Statement of Facts

In response to the BBC News broadcast on 24 January and the statement made by The National Museum of Computing on 27 January the Bletchley Park Trust presents the following facts:

The National Museum of Computing

The National Museum of Computing (TNMOC) is an independent charity that occupies Block H in Bletchley Park as a tenant of the Bletchley Park Trust (BPT). Since 2007 it has voluntarily been in a commercial arrangement with the Bletchley Park Trust to rent Block H. The obligations under its lease are to pay rent of £75,000 per annum, a recharge of utilities costs (incurred by the Bletchley Park Trust to provide light, heat and water to Block H) of around £25,000 net per annum and a nominal service charge of £4,000 net per annum.

Guided Tours

Almost a year ago, the guided tour on offer to all visitors to the Bletchley Park Trust Museum was reduced from 90 minutes plus to one hour. The tour was revised by the volunteer tour guides themselves, and the tour no longer goes into any building on the site. This was necessary to allow the site to accommodate ever increasing numbers of visitors, and to broaden the appeal of the guided tour to a wider audience, including families.
It should be made absolutely clear that The National Museum of Computing remains available to any visitor to Bletchley Park who wishes to visit it. The story of breaking the German’ Fish’ Ciphers, which includes the story of the birth of Colossus, is one that is told in the Bletchley Park Museum, and visitors are encouraged to visit The National Museum of Computing to see the replica Colossus and Tunny machines.


In 2012, in response to adverse visitor feedback, regarding the number of different charges levied within Bletchley Park, the Bletchley Park Trust proposed to The National Museum of Computing a single ticketing solution whereby the Bletchley Park Trust would charge an admission fee, which would be uplifted to include the Colossus gallery charge (£2 for adults and £1 for concessions and groups). This was an unconditional offer. This uplift would have been paid directly to The National Museum of Computing for every visitor (without any administration or handling charges) so that The National Museum of Computing would have been able to glean a substantial income from visitors to the Bletchley Park Trust Museum.

This offer resulted in lengthy negotiations where BPT was presented with unacceptable conditions by TNMOC that BPT rejected. Both sides therefore agreed to operate independently. Operating independently means that The National Museum of Computing continues to occupy Block H and develop its own Museum. It has its own opening hours, continues to charge its own entry fees and conduct its own marketing activities.

Fences and Gates

The Bletchley Park Trust is custodian of the whole historic site of Bletchley Park. This includes a number of wartime buildings, situated in parkland, that are open to the general public, one of which houses The National Museum of Computing. Other buildings on-site are either leased out for commercial use or are derelict and still to be developed. All of these buildings, along with the parkland within which they sit, form part of Bletchley Park’s protected heritage.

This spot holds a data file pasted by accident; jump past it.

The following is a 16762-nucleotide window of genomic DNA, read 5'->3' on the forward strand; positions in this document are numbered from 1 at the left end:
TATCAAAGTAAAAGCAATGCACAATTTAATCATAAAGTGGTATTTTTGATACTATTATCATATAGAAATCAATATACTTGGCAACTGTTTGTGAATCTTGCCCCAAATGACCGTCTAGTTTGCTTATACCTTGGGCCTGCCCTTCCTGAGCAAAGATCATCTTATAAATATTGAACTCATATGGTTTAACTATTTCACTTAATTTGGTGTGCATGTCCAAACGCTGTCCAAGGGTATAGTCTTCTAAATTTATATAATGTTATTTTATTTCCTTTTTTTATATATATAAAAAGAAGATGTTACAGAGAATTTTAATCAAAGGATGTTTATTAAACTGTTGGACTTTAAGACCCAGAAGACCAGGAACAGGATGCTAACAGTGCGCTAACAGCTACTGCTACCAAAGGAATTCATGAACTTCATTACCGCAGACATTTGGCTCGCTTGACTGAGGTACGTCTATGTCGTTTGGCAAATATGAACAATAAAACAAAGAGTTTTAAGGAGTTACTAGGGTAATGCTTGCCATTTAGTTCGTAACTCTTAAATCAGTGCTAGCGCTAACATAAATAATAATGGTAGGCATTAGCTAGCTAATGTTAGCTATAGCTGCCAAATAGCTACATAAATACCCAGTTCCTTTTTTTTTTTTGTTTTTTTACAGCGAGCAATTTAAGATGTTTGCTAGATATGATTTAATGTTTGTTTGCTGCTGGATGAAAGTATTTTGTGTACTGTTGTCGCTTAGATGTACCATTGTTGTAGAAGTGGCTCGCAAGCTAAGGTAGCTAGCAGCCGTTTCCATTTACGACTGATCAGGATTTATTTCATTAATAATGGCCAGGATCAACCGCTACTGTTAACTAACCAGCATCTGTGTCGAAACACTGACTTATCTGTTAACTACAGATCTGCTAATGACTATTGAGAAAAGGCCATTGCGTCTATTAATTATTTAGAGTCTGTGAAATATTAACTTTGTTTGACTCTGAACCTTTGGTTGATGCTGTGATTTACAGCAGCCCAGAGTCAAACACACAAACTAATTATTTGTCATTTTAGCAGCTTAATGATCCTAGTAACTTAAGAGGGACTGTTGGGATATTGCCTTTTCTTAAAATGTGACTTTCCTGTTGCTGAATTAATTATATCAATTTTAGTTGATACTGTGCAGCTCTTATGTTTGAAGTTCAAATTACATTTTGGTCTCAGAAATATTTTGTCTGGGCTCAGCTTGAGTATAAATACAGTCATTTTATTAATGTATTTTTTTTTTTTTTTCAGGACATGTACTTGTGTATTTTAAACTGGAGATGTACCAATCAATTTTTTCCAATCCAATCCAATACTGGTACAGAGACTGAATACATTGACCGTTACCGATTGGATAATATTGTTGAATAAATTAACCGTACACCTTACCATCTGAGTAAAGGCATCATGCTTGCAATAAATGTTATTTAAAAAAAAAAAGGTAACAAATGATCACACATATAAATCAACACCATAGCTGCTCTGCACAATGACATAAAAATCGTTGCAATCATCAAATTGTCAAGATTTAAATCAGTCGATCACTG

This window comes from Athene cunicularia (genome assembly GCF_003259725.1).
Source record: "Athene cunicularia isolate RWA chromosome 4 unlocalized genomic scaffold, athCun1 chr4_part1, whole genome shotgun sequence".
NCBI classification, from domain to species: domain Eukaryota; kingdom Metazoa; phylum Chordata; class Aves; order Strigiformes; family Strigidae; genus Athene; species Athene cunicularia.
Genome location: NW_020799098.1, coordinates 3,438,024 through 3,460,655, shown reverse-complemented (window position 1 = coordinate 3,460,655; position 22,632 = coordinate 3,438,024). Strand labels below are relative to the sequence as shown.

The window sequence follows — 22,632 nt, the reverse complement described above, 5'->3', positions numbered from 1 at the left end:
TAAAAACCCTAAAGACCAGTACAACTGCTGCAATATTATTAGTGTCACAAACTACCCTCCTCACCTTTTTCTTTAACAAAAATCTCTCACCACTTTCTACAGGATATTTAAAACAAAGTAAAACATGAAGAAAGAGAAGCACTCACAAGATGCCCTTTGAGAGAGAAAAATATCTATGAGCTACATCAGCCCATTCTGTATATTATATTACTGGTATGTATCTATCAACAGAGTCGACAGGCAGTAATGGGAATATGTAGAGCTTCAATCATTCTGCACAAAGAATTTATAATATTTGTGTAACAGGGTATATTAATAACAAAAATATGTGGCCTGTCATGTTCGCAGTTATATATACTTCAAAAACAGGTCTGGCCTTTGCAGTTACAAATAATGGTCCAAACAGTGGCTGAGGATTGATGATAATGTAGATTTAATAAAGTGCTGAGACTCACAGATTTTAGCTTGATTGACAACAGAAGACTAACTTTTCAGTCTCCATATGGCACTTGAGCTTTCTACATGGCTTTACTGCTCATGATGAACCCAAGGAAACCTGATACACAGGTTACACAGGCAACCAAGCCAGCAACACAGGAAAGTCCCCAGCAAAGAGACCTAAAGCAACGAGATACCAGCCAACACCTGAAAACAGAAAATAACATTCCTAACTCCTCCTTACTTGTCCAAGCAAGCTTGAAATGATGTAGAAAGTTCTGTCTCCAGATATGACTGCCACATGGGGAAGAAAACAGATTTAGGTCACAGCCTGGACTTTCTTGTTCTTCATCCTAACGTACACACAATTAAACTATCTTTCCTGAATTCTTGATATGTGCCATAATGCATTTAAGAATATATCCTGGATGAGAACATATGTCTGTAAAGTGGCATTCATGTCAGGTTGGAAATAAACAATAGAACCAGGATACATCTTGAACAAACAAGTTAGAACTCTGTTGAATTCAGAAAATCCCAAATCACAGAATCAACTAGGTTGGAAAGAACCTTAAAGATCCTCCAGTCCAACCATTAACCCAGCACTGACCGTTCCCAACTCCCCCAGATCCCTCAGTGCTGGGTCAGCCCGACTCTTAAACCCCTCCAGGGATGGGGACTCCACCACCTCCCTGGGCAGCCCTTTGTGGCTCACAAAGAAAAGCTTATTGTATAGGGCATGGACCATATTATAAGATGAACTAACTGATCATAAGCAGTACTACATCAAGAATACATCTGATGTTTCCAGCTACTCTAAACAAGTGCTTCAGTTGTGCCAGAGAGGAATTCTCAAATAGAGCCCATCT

To ensure that every visitor to the Bletchley Park heritage attraction enters through the newly-restored Block C Visitor Centre to enjoy the introductory exhibition before exploring the rest of the site, the Bletchley Park Trust will be erecting a fence and gates to control visitor flow. This will allow commercial tenants to enter and exit the site without being impeded by the visiting public while also providing greater security for the commercial areas.

These new arrangements will also help to ensure the security and protection of the newly-restored Codebreaking Huts, interpretive sound-scape equipment and Multimedia Guides enjoyed free-of-charge by all visitors. Part of the restoration plan for Bletchley Park has always been to return the site to its wartime appearance, free of modern car parks and vehicles.

Visitors to Bletchley Park will remain able to visit The National Museum of Computing, subject to a separate fee and opening hours, as is the current arrangement.

As funds become available to allow the Bletchley Park Trust to restore and develop other parts of the site, these operational arrangements may change accordingly.



Volunteer tour guide Tony Carroll has not been sacked. He continues to be a valued volunteer for the Bletchley Park Trust. He was asked to stop giving public tours as he been unwilling to deliver the shorter revised tour He continues to work voluntarily for the Trust in the Education department, providing tours for school groups.

The Trust is enormously grateful to its army of volunteers, without whom it could not offer a personal, knowledgeable service to visitors. The Trust is currently investing in high quality training to further improve visitors’ experience as the huge, much-needed, Heritage Lottery Funded £8 milion restoration project approaches completion. This project will bring many historic buildings on the site back to a state of good repair and create an inspiring experience for its ever-increasing numbers of visitors. This will create a world class museum and heritage site which is a fitting memorial to the heroic Codebreakers of Bletchley Park making the site much more sustainable and accessible to growing numbers of visitors.